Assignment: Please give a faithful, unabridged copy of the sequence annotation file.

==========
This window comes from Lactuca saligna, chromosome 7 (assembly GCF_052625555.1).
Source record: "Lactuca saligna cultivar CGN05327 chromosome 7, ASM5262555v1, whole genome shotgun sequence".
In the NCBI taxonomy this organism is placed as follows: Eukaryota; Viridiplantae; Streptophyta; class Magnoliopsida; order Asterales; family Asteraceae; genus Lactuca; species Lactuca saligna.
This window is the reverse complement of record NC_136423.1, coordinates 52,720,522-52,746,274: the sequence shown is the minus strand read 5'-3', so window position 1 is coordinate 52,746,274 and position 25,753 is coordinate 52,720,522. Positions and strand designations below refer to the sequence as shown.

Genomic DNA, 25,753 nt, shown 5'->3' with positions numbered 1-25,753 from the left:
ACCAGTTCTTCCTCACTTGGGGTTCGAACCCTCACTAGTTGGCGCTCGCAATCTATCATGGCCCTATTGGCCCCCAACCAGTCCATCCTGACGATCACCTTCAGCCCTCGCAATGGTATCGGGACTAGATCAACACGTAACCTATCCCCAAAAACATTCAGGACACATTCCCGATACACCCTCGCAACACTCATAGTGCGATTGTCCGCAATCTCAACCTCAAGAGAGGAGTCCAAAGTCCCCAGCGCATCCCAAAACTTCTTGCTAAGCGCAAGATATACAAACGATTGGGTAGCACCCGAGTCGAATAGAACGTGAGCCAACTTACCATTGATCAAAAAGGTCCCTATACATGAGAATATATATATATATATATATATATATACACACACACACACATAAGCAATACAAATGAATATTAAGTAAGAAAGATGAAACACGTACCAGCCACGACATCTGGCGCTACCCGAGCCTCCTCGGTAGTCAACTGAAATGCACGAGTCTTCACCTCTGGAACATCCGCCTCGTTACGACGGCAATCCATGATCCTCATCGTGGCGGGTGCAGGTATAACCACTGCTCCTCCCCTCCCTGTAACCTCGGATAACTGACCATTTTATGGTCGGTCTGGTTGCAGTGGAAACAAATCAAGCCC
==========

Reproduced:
This window comes from Lactuca saligna, chromosome 7 (assembly GCF_052625555.1).
Source record: "Lactuca saligna cultivar CGN05327 chromosome 7, ASM5262555v1, whole genome shotgun sequence".
In the NCBI taxonomy this organism is placed as follows: Eukaryota; Viridiplantae; Streptophyta; class Magnoliopsida; order Asterales; family Asteraceae; genus Lactuca; species Lactuca saligna.
This window is the reverse complement of record NC_136423.1, coordinates 52,720,522-52,746,274: the sequence shown is the minus strand read 5'-3', so window position 1 is coordinate 52,746,274 and position 25,753 is coordinate 52,720,522. Positions and strand designations below refer to the sequence as shown.

Genomic DNA, 25,753 nt, shown 5'->3' with positions numbered 1-25,753 from the left:
ACCAGTTCTTCCTCACTTGGGGTTCGAACCCTCACTAGTTGGCGCTCGCAATCTATCATGGCCCTATTGGCCCCCAACCAGTCCATCCTGACGATCACCTTCAGCCCTCGCAATGGTATCGGGACTAGATCAACACGTAACCTATCCCCAAAAACATTCAGGACACATTCCCGATACACCCTCGCAACACTCATAGTGCGATTGTCCGCAATCTCAACCTCAAGAGAGGAGTCCAAAGTCCCCAGCGCATCCCAAAACTTCTTGCTAAGCGCAAGATATACAAACGATTGGGTAGCACCCGAGTCGAATAGAACGTGAGCCAACTTACCATTGATCAAAAAGGTCCCTATACATGAGAATATATATATATATATATATATATATACACACACACACACATAAGCAATACAAATGAATATTAAGTAAGAAAGATGAAACACGTACCAGCCACGACATCTGGCGCTACCCGAGCCTCCTCGGTAGTCAACTGAAATGCACGAGTCTTCACCTCTGGAACATCCGCCTCGTTACGACGGCAATCCATGATCCTCATCGTGGCGGGTGCAGGTATAACCACTGCTCCTCCCCTCCCTGTAACCTCGGATAACTGACCATTTTATGGTCGGTCTGGTTGCAGTGGAAACAAATCAAGCCC